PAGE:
In the late 1970s and early 1980s, information began to leak to the media that the United States was working on aircraft with stealth technology.
In 1983, Reimar Horten wrote in Nurflugel: Die Geschichte der Horten-Flugzeuge 1933-1960 (Herbert Weishaupt, 1983) that he had planned to combine a mixture of sawdust, charcoal, and glue between the layers of wood that formed large areas of the exterior surface of the H IX wing to shield, he said, the "whole airplane" from radar, because "the charcoal should absorb the electrical waves. Under this shield, then also the tubular steel [airframe] and the engines [would be] "invisible" [to radar]" (p. 136, author translation).
By 1983, the basic elements of American stealth technology were already public knowledge.
HORTEN TAILLESS AIRCRAFT � CADO INTELLIGENCE DEPARTMENT
A 26 page report created in 1945 during World War II by the Intelligence Department of the Air Materiel Command titled, "Technical Report No. 76-45 on Horten Tailless Aircraft."
This report focuses on the H.X V2 and the H.VIII. The report contains information about other Horten aircraft dating back to 1931. The information in this report was collected by the U.S. Naval Technical Mission Europe from captured documents and partly from an informant who was a draftsman for the Horten Brothers. The informant is reported to have been in continuous close contact with the Horten Brothers, until the time of his capture.
THE HORTON TAILLESS AIRCRAFT RAE REPORT
This 75 page, October 1945 report was produced by the British aircraft authority, Royal Aircraft Establishment, Farnborough.
It was produced from information gained in March 1945, soon after American troops took control of Bonn, by a Combined Intelligence Objectives Sub-Committee team visiting the original home of Horten Aircraft. Also from an interrogation in England of the Hortens performed by a party from RAE. This was followed by a RAE team visiting sites in Germany where Horten designed aircraft were assembled. They were tasked with returning to England any remaining aircraft. Finally, a RAE team returned to Germany to interview the brothers and others in the field of German aviation.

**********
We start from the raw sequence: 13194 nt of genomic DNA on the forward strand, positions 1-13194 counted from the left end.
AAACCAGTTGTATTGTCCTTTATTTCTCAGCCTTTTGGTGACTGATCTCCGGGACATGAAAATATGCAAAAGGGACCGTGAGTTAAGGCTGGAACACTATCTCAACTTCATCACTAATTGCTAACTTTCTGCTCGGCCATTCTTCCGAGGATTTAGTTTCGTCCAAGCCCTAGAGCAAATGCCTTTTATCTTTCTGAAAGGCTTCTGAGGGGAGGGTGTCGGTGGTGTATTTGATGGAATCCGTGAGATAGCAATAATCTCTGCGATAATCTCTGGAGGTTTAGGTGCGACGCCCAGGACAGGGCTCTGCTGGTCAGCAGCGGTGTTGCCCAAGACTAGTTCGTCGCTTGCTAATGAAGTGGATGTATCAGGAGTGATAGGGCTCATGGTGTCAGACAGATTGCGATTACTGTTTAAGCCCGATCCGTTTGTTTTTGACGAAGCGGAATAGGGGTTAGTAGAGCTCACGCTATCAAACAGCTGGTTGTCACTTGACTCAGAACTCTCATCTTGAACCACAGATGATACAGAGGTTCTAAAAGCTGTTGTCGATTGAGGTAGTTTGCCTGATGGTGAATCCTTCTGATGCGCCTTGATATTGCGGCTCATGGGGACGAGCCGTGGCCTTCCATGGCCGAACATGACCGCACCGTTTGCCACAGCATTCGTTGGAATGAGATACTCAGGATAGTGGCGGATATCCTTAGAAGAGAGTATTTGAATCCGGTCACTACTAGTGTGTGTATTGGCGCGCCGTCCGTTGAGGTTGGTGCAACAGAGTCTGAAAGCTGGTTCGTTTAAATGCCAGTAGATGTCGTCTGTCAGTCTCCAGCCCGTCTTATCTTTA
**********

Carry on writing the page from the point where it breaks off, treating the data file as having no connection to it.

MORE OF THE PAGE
COUNTER INTELLIGENCE CORPS FILES
268 pages produced by the United States Army's Counter Intelligence Corps (CIC) in the European Theater concerning the Horten Brothers. The files contain approximately 160 discernible and narrative pages concerning an investigation that began in 1947 to learn the whereabouts of the Horten Brothers and their current activity. The CIC interviewed scientists and individuals in the German aircraft industry to learn about the Hortens and their work. Some of those interviewed provided information concerning the work of the brothers during World War II. The CIC feared that the Hortens may have been working on developing aircraft for the Russians. A CIC agent finally found the brothers and interviewed them and to find about their current activity. A CIC agent wrote in his report concerning his contact with the Hortens, "Both brothers are exceedingly peculiar and can be easily classified as eccentric and individualistic."
In additioinal to the 369 pages above, the CD-ROM includes:
PERFORMANCE ANALYSIS OF THE HORTEN IV FLYING WING
A June 1960 38 page report of work done under the sponsorship of the United States Army Transportation Command and Office of Naval Research.
TARGET REPORT - JAPANESE ANTI-RADAR COVERINGS
Also included in this collection is the 12 page Naval Technical Mission to Japan intelligence report, "Target Report - Japanese Anti-Radar Coverings." The report shows that Japan was more on track in developing what would be called stealth technology. From the report's introduction:
"Japanese research in the field of anti-radar coverings was quite intense, and while several research products proved to be rather successful, according to the data presented, it was difficult to use, in practice. Such information as was available is included in this report, and was obtained from the Air Technical Intelligence Group, which initiated the request for interrogations, data and samples."
Japanese researchers were working on specifically creating a process to reduce radar detection. Their approach was to research rubber coverings containing carbon powders and anti-radar paint. The research ended with the end of World War II. Much of the documentation from the experiments was ordered destroyed by Japanese officials on August 15, 1945.